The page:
If your priority is saving money and you’re not planning on pushing serious weight, then the Marcy Competitor Adjustable Olympic Weight Bench should work for you.

Key Features:

  • Cost: $
  • Pad Length: 36.75″
  • Pad Width: 12″
  • Pad Gap: 2″
  • Distance Between Uprights: 39″
  • Backrest & Seat Adjustments: 5 adjustable positions, flat, incline, and decline.
  • Footprint: 45″ x 67″ x 50″ (W x L x H)
  • Bench Weight: 64 lbs.
  • Weight Capacity: 600 lbs. (including user weight)

The Good

  • Very affordable
  • Multiple stations mean you have more exercise options than just bench press

The Not So Good

  • Low weight capacity – not suitable for heavy lifting
  • No option for spotter arms

Check Current Price on Amazon

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4. Marcy Olympic Weight Bench

Marcy's Olympic Weight Bench is a step up from the competitor bench and is another good option for versatile olympic weight bench

If you truly need to cut expenses but safety and durability concern you, then the Marcy Olympic Weight Bench is the better option.

This bench comes with all the features as the previous Marcy bench press plus some very needed additions. For example, it comes with a simple bar catch that’s adjustable in height, providing that essential safety when bench pressing.

In addition to the bar catch, the leg developer is much sturdier. It comes with an adjustable arm curl support pad so you can expand your workouts, and the rack direction can be reversed providing the option to complete squats on the back side of the bench. It’s much more significant and sturdy than their previous model. It’s also about 1.5x the price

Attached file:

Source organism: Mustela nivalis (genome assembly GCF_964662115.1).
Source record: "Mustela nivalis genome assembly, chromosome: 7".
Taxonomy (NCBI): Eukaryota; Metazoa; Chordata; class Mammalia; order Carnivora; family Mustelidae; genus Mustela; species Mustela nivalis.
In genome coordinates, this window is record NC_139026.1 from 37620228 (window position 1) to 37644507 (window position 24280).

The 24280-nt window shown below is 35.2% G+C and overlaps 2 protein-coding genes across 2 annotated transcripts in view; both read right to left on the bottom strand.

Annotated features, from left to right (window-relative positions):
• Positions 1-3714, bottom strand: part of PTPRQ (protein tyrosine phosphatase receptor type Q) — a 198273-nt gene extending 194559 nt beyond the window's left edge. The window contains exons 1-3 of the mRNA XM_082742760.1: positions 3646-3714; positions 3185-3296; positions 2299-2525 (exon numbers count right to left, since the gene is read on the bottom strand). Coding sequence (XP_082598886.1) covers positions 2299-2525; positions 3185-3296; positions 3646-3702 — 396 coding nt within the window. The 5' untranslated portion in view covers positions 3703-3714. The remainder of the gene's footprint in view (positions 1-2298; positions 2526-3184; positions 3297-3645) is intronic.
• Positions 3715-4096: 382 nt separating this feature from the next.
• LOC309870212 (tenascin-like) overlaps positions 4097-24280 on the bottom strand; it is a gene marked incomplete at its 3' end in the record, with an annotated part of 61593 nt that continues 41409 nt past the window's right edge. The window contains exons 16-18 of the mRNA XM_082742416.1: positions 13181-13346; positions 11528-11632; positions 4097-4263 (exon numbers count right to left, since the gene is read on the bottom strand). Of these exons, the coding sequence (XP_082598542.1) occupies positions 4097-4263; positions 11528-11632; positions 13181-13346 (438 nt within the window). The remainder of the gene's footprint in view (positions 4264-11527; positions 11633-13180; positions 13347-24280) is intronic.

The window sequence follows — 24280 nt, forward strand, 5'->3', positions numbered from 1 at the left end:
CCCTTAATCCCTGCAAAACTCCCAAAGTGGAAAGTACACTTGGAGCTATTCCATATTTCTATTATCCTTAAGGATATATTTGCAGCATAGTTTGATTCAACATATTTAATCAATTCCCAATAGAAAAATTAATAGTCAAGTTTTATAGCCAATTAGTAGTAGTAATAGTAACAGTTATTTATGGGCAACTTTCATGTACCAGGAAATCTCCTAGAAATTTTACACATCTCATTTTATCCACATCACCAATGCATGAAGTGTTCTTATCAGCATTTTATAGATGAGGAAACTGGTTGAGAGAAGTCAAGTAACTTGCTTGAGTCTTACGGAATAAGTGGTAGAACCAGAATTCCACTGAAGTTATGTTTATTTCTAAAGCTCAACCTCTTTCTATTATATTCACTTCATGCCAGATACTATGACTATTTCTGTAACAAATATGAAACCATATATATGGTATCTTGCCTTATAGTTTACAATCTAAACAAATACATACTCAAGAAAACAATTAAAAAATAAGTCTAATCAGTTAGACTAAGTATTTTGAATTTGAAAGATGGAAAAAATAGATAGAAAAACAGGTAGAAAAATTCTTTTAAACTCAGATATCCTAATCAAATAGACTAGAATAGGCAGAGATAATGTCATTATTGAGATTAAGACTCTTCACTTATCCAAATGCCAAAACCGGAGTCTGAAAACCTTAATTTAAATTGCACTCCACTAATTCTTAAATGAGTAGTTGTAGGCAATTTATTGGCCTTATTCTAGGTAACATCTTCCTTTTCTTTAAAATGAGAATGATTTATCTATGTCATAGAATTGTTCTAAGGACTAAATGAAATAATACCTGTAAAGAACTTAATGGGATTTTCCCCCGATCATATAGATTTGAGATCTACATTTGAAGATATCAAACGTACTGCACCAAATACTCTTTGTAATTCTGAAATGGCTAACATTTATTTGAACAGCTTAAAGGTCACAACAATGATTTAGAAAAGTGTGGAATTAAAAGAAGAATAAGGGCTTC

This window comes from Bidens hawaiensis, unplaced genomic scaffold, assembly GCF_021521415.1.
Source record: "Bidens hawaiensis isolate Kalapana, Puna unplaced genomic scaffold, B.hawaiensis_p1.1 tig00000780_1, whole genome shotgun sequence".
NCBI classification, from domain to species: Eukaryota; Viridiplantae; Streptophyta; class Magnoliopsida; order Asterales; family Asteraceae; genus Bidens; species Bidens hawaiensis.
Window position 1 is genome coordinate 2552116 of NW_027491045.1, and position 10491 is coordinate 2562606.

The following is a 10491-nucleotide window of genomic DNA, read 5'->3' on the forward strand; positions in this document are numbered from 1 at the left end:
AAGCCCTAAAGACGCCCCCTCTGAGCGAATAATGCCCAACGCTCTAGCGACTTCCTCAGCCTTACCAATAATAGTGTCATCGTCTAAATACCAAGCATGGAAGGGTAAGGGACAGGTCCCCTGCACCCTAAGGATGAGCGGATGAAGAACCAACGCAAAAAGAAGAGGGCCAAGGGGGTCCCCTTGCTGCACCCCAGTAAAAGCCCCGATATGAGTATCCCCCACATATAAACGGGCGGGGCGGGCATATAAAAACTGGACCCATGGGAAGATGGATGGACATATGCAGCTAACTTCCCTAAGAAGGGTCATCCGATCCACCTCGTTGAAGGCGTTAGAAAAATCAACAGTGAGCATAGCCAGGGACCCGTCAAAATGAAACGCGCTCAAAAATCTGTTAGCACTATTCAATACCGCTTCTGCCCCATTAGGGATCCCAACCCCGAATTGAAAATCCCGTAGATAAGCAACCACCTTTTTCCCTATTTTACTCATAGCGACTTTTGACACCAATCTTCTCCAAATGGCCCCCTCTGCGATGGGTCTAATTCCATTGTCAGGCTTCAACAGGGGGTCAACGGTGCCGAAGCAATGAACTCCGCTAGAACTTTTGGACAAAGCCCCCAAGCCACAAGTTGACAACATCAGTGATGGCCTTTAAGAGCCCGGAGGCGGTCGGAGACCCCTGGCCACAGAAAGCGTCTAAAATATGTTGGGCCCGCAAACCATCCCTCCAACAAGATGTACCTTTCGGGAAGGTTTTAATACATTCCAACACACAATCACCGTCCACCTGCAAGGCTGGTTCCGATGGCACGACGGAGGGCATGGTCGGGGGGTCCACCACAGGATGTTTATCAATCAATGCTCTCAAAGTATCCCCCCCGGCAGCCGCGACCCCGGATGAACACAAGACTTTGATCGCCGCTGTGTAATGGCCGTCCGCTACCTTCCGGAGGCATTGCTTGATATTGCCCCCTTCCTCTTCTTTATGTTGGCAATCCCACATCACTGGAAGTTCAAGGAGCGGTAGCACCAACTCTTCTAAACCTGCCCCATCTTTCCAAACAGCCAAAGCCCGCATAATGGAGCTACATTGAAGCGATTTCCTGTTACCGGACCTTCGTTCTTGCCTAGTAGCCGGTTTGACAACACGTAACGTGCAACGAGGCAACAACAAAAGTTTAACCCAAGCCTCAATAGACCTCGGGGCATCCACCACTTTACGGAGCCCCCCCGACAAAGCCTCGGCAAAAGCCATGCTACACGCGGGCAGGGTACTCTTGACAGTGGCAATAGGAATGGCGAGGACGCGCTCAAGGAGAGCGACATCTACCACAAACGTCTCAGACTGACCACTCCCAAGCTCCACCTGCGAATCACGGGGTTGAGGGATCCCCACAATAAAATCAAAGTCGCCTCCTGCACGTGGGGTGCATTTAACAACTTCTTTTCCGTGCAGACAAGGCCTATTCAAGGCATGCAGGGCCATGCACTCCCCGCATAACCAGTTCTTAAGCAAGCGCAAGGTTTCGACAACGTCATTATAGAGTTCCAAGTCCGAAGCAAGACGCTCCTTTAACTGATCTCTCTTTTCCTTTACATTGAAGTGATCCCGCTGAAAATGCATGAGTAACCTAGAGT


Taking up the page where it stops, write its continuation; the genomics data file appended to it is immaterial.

Overall, the Marcy Olympic Weight Bench is a great improvement over the Marcy Competitor Adjustable Bench. That said, it still sits in the “value” price range as far as Olympic weight benches go.

If you’re starting on your lifting journey, or you’re not looking to set any world records, then give this bench press a look. Multiple stations means you’ll be able to complete a solid full-body workout without breaking the bank.

Key Features:

  • Cost: $
  • Pad Length: 36.75″
  • Pad Width: 12″
  • Pad Gap: 2″
  • Distance Between Uprights: 41″
  • Backrest & Seat Adjustments: 4 adjustable positions (flat, incline, and decline)
  • Footprint: 47.5″ x 60″ x 80″ (W x L x H)
  • Bench Weight: 125 lbs.
  • Weight Capacity: 600 lbs. (including user weight)

The Good

  • Multiple stations and bench positions allow for a versatile, full-body workout
  • Reversible catch bars allow for use as a squat rack as well
  • Still reasonably priced
  • Adjustable catch bars for safety

The Not So Good

  • Still not particularly heavy-duty

Check Current Price on Amazon

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5. Valor Fitness BF-48 Olympic Bench Station

Valor's Olympic Bench Press isn't fancy or cheap, but it is straightforward and good quality

The Valor Fitness BF-48 is a good option for an Olympic weight bench, with a traditional design, and sturdy build. However, the price may be a little steep for the features it lacks.

The rack height is not adjustable, there are only two different heights to set your barbell, which lead some users to struggle with the height of the bar rests. This lack of adjustability makes the bench lose some of its charms, especially for either tall or short users.